Recap for December 11

  • Weather forecasts indicated the northern half of major commodities competitor Brazil might not be getting enough rain to fully offset drought conditions. That pushed US soybean futures sharply higher Monday. Soybean meal and soybean oil futures also were higher to open the week. Wheat futures were sharply lower in the wake of last week’s rally to four-month highs. Spillover weakness from the wheat complex sent corn futures to their lowest levels this month. December corn futures fell 5¼¢ to close at $4.60½ per bu. Chicago December wheat dropped 23¾¢ to close at $5.91¼ per bu. Kansas City December wheat sank 28¾¢ to close at $6.27 per bu. Minneapolis December wheat was steady at $7.12¾ per bu for a second session; later months were 15¢ to 17¾¢ a bu lower. January soybeans jumped 32¢ to close at $13.36 per bu. December soybean meal was up $6.50 to close at $430.70 per ton. December soybean oil added 0.91¢ to close at 51.06¢ a lb.
  • Investors continued to pile into stock of moderately sized companies on Monday, as they had since a lower-than-expected inflation reading last month. The broad-based buying offset declines of 0.8% or more in each of the so-called Magnificent Seven stocks: Apple, Microsoft, Alphabet, Amazon, Nvidia, Tesla and Meta Platforms. The Dow Jones Industrial Average jumped 157.06 points, or 0.43%, to close at 36,404.93. The Standard & Poor’s 500 advanced 18.07 points, or 0.39%, to close at 4,622.44. The Nasdaq Composite added 28.51 points, or 0.2%, to close at 14,432.49.
  • US crude oil prices edged higher Monday. The January West Texas Intermediate light, sweet crude future was up 9¢ to close at $71.32 per barrel.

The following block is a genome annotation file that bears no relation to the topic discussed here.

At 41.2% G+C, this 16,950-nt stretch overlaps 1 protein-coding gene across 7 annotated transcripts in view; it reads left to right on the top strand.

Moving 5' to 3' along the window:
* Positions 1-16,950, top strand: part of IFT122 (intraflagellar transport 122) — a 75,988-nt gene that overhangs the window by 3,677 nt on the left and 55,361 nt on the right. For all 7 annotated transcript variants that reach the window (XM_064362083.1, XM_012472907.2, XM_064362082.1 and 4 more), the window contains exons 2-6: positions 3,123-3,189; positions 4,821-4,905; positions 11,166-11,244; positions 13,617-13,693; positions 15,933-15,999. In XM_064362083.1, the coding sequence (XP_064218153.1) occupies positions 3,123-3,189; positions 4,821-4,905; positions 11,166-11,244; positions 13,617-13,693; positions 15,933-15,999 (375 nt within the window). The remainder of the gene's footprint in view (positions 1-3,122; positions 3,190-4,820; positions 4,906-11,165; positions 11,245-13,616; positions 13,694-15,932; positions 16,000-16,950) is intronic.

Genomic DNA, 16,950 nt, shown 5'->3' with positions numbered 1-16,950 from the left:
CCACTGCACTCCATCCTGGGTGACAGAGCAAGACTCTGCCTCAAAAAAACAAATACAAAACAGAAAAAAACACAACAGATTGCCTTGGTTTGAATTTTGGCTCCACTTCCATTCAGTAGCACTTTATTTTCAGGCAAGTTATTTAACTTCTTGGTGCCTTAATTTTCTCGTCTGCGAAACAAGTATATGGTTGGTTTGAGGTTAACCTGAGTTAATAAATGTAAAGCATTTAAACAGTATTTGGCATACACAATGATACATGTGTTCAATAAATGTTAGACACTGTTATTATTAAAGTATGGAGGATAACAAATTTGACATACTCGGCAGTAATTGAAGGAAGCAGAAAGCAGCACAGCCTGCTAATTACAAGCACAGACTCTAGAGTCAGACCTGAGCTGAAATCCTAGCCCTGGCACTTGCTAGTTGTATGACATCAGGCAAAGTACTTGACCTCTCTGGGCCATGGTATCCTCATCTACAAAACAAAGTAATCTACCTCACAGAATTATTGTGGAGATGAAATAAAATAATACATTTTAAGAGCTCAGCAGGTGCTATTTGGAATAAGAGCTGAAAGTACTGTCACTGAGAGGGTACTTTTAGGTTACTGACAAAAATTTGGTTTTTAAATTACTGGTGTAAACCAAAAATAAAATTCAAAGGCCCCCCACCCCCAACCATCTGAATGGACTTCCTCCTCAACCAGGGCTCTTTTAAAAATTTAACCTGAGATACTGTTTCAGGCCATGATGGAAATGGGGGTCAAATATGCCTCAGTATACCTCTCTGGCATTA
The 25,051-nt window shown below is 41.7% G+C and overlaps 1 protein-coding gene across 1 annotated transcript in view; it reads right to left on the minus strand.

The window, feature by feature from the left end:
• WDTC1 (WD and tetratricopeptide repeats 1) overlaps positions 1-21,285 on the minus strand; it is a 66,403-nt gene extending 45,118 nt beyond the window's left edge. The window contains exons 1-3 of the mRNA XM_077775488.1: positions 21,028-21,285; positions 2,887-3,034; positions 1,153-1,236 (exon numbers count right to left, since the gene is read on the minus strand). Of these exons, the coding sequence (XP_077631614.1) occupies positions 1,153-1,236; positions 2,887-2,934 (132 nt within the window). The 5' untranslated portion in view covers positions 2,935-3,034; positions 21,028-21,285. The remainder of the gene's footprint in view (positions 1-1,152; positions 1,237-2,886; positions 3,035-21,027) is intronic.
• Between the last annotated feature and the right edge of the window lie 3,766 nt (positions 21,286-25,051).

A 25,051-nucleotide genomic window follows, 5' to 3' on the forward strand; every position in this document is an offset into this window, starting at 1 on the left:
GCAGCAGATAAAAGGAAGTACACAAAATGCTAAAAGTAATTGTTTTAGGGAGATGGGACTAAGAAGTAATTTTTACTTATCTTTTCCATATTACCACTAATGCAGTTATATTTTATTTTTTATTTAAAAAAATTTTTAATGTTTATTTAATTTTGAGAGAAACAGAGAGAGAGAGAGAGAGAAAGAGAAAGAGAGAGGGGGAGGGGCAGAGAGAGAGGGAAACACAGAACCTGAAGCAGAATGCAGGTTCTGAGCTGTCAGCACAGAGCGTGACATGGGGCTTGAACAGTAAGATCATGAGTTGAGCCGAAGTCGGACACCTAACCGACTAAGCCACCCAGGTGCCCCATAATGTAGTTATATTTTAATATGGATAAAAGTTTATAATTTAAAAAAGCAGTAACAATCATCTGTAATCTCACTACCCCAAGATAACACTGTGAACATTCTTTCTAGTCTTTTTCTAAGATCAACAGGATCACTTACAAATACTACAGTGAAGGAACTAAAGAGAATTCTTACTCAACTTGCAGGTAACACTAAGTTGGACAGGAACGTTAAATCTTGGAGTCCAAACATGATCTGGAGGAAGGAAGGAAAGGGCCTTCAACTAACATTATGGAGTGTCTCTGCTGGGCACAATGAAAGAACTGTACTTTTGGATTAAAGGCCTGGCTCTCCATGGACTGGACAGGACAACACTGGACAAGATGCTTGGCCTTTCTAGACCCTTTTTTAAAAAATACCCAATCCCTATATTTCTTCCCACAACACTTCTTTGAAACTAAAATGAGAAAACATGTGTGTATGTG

• The US dollar index opened the week as the previous one closed: with a higher close. 
  • US gold futures opened the week on a downswing. The December contract tumbled $20.30 to close at $1,978 per oz on Monday.

Recap for December 8

  • Wheat futures declined in profit-taking moves Friday after reaching four-month highs earlier in the week as China continued to buy US supplies. Winter wheat futures posted weekly gains. Soybean futures closed lower after a USDA report estimated Brazilian soy production at 161 million tonnes, down from its November estimate of 163 million, but still the largest crop on record, if realized. Corn futures were lower but ended the week relatively flat. December corn futures fell 2½¢ to close at $4.65¾ per bu. Chicago December wheat dropped 11¢ to close at $6.15 per bu. Kansas City December wheat fell 6½¢ to close at $6.55¾ per bu. Minneapolis December wheat was steady at $7.12¾ per bu; later months were 7¾¢ to 9½¢ a bu lower. January soybeans pared 7¾¢ to close at $13.04 per bu. December soybean meal was down 30¢ to close at $424.20 per ton. December soybean oil declined 0.96¢ to close at 50.15¢ a lb.